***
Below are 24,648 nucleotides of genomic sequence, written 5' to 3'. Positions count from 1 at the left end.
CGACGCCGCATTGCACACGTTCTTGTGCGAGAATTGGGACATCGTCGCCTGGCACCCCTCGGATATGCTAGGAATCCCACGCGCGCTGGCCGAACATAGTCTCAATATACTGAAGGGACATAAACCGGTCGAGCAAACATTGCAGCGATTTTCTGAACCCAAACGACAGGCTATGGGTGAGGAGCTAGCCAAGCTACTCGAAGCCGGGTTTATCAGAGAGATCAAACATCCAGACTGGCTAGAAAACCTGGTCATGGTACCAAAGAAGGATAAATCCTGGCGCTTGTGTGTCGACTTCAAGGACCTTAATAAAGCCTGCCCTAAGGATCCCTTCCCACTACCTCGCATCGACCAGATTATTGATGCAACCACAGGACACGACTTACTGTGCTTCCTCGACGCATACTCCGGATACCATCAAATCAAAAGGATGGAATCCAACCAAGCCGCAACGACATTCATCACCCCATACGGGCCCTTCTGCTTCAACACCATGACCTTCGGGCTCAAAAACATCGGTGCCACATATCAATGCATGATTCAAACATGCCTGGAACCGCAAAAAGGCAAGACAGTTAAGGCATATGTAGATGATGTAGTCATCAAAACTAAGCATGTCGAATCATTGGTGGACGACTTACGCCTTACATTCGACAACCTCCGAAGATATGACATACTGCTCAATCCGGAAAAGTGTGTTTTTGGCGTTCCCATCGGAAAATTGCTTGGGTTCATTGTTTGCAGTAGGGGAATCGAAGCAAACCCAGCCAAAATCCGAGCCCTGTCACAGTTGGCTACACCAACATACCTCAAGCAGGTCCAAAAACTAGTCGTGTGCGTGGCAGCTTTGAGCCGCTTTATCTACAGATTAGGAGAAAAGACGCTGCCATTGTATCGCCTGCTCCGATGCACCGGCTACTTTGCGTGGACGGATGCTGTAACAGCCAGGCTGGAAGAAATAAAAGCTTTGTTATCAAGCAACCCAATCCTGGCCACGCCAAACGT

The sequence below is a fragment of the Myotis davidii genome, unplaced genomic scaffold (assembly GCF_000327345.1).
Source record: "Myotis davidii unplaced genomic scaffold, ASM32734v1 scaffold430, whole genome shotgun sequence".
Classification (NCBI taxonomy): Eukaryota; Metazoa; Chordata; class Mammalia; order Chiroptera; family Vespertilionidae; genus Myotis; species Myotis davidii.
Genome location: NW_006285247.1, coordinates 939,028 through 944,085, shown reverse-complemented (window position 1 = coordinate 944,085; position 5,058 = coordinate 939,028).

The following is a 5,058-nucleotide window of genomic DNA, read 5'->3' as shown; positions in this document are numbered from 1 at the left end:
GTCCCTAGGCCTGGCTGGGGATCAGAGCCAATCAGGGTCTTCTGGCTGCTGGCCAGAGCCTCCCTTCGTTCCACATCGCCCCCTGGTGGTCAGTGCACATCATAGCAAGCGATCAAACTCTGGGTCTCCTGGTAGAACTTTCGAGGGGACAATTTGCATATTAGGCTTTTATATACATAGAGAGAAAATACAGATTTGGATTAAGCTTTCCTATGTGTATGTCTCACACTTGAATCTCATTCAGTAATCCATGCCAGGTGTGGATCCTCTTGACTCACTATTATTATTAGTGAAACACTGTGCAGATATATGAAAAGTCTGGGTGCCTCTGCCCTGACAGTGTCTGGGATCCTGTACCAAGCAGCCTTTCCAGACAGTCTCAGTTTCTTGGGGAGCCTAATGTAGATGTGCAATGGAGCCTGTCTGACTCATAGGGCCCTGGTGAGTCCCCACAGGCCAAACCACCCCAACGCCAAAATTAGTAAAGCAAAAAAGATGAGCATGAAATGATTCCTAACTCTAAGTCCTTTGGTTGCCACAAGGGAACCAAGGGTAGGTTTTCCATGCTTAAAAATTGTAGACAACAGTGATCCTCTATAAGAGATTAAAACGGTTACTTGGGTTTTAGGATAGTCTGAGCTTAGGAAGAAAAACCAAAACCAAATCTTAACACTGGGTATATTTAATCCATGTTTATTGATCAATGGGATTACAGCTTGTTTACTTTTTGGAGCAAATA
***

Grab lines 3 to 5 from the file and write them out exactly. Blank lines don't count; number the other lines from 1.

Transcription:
The sequence below is a fragment of the Myotis davidii genome, unplaced genomic scaffold (assembly GCF_000327345.1).
Source record: "Myotis davidii unplaced genomic scaffold, ASM32734v1 scaffold430, whole genome shotgun sequence".
Classification (NCBI taxonomy): Eukaryota; Metazoa; Chordata; class Mammalia; order Chiroptera; family Vespertilionidae; genus Myotis; species Myotis davidii.